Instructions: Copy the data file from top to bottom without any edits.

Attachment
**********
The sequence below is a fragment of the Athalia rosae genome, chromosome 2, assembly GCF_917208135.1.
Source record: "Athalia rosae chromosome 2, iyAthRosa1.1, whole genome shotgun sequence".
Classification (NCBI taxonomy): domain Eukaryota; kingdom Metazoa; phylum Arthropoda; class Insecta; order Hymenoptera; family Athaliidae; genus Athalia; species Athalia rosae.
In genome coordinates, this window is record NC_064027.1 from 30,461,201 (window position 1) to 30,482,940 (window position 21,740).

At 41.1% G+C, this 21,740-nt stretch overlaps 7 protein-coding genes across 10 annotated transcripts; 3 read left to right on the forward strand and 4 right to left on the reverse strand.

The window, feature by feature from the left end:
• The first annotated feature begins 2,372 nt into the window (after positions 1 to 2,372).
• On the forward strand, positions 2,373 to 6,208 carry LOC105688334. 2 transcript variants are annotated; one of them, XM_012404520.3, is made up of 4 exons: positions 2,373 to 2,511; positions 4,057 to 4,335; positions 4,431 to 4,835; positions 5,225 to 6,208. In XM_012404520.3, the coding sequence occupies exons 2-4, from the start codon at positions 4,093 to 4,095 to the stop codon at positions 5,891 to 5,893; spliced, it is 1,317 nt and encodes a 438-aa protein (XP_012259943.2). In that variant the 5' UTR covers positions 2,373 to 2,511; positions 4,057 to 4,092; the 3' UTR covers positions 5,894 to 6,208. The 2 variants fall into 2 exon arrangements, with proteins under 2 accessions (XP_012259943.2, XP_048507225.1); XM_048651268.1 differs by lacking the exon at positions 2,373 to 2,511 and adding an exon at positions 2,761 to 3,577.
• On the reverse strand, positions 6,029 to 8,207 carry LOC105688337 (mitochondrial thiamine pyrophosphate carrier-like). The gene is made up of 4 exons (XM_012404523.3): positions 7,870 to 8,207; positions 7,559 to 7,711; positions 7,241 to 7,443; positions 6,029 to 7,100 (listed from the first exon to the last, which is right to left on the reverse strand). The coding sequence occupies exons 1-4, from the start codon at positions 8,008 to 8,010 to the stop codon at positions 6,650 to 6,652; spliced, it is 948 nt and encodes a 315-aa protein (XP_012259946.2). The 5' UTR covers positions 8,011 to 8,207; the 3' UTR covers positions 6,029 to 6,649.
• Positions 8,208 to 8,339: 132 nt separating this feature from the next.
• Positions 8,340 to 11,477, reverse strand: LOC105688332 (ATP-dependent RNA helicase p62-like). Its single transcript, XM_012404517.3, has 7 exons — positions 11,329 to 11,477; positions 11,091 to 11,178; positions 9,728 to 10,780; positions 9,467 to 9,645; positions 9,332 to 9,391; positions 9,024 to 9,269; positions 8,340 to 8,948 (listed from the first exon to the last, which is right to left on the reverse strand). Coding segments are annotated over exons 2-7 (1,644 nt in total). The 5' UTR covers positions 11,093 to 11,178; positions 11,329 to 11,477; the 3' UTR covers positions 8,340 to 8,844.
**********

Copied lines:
The sequence below is a fragment of the Athalia rosae genome, chromosome 2, assembly GCF_917208135.1.
Source record: "Athalia rosae chromosome 2, iyAthRosa1.1, whole genome shotgun sequence".
Classification (NCBI taxonomy): domain Eukaryota; kingdom Metazoa; phylum Arthropoda; class Insecta; order Hymenoptera; family Athaliidae; genus Athalia; species Athalia rosae.
In genome coordinates, this window is record NC_064027.1 from 30,461,201 (window position 1) to 30,482,940 (window position 21,740).

At 41.1% G+C, this 21,740-nt stretch overlaps 7 protein-coding genes across 10 annotated transcripts; 3 read left to right on the forward strand and 4 right to left on the reverse strand.

The window, feature by feature from the left end:
• The first annotated feature begins 2,372 nt into the window (after positions 1 to 2,372).
• On the forward strand, positions 2,373 to 6,208 carry LOC105688334. 2 transcript variants are annotated; one of them, XM_012404520.3, is made up of 4 exons: positions 2,373 to 2,511; positions 4,057 to 4,335; positions 4,431 to 4,835; positions 5,225 to 6,208. In XM_012404520.3, the coding sequence occupies exons 2-4, from the start codon at positions 4,093 to 4,095 to the stop codon at positions 5,891 to 5,893; spliced, it is 1,317 nt and encodes a 438-aa protein (XP_012259943.2). In that variant the 5' UTR covers positions 2,373 to 2,511; positions 4,057 to 4,092; the 3' UTR covers positions 5,894 to 6,208. The 2 variants fall into 2 exon arrangements, with proteins under 2 accessions (XP_012259943.2, XP_048507225.1); XM_048651268.1 differs by lacking the exon at positions 2,373 to 2,511 and adding an exon at positions 2,761 to 3,577.
• On the reverse strand, positions 6,029 to 8,207 carry LOC105688337 (mitochondrial thiamine pyrophosphate carrier-like). The gene is made up of 4 exons (XM_012404523.3): positions 7,870 to 8,207; positions 7,559 to 7,711; positions 7,241 to 7,443; positions 6,029 to 7,100 (listed from the first exon to the last, which is right to left on the reverse strand). The coding sequence occupies exons 1-4, from the start codon at positions 8,008 to 8,010 to the stop codon at positions 6,650 to 6,652; spliced, it is 948 nt and encodes a 315-aa protein (XP_012259946.2). The 5' UTR covers positions 8,011 to 8,207; the 3' UTR covers positions 6,029 to 6,649.
• Positions 8,208 to 8,339: 132 nt separating this feature from the next.
• Positions 8,340 to 11,477, reverse strand: LOC105688332 (ATP-dependent RNA helicase p62-like). Its single transcript, XM_012404517.3, has 7 exons — positions 11,329 to 11,477; positions 11,091 to 11,178; positions 9,728 to 10,780; positions 9,467 to 9,645; positions 9,332 to 9,391; positions 9,024 to 9,269; positions 8,340 to 8,948 (listed from the first exon to the last, which is right to left on the reverse strand). Coding segments are annotated over exons 2-7 (1,644 nt in total). The 5' UTR covers positions 11,093 to 11,178; positions 11,329 to 11,477; the 3' UTR covers positions 8,340 to 8,844.